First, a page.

Lee Tae-won told CNN Wednesday that a source inside North Korea had told him that his wife is being held in the border city of Sinuiju for interrogation, after being caught in China.
In October, Lee -- a new name he picked after arriving in South Korea in 2015 -- arranged for his wife and 4-year-old son to be smuggled out of North Korea. They made it out successfully but were later caught in northeast China with eight other defectors, en route to South Korea.
China does not consider those fleeing North Korea to be refugees. It classifies them as "illegal economic migrants," a policy which means they are routinely sent back to North Korea where they are met with almost certain punishment.
When Lee first heard that his wife had been detained in China, he appealed for President Xi
to allow her to join him.
But Pastor Kim Sung-eun, a South Korean activist who works to help North Koreans defect and is advising Lee, told CNN a second source inside North Korea confirmed Lee's wife was back inside the country.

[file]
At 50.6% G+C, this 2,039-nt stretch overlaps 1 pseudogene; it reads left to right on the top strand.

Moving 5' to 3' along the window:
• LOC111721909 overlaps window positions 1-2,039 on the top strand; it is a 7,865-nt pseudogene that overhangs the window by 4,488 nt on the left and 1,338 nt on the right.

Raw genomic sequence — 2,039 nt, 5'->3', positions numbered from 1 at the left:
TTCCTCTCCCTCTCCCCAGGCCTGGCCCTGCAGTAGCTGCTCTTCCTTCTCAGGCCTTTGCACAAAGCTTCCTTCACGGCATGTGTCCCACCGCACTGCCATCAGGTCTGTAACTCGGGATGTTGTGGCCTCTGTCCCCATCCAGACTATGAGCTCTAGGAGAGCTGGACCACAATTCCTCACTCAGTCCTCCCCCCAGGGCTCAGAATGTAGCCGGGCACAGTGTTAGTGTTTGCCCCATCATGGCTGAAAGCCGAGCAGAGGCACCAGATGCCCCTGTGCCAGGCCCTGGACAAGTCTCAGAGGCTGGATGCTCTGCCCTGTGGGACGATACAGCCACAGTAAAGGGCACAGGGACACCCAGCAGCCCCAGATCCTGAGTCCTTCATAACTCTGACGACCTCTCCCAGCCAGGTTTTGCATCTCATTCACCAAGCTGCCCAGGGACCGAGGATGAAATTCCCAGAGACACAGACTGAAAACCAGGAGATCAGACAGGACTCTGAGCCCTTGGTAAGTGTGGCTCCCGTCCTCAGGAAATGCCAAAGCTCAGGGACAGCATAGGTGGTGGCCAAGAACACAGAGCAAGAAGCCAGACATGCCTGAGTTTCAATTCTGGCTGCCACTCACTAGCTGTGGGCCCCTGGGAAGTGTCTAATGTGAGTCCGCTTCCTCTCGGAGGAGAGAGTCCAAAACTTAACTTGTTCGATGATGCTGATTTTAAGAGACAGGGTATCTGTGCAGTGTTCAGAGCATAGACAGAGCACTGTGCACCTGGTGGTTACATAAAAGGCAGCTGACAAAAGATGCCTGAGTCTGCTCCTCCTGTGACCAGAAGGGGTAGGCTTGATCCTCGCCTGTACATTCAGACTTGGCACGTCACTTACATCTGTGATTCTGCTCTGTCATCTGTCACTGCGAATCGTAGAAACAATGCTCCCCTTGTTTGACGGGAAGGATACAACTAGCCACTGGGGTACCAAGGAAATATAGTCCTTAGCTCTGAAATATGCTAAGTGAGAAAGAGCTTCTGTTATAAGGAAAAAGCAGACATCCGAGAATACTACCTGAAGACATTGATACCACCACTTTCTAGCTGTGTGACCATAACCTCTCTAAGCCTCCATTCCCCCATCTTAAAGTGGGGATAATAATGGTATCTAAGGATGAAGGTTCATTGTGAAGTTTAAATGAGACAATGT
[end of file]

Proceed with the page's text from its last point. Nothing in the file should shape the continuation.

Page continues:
CNN is not naming either source or their connections to Lee and Kim for security reasons. It's unclear what happened to Lee's son.
"I will live my entire my life in guilt. It hurts so much and I feel so lonely," Lee told CNN at a demonstration Wednesday outside the Chinese embassy in Seoul. "Because of my decision to bring them to South Korea, my wife will be sent to a political prison and my son will be sent to an orphanage, if he is lucky enough to survive."
Defectors who return to North Korea will often be sent to one of the country's many gulags, known as "kwanliso," sometimes along with their entire families to deter others from trying to leave the country.
The United Nations estimates 120,000 men, women and children are imprisoned in North Korean Gulags.
Lee knows those horrors first hand. He told CNN in an interview published earlier this month
he spent five years in North Korean detention from the age of 16 with his father, who died behind bars.
"I feel so empty. I feel so sorry," Lee said at the demonstration. "I want to see them again but I know it will never happen."
South Korea's Foreign ministry would neither confirm nor deny if Lee's family had been returned to North Korea. A Foreign Ministry spokesman told CNN Tuesday that Seoul was attempting to undertake diplomatic efforts to ensure that North Korean defectors will not be forcefully sent back.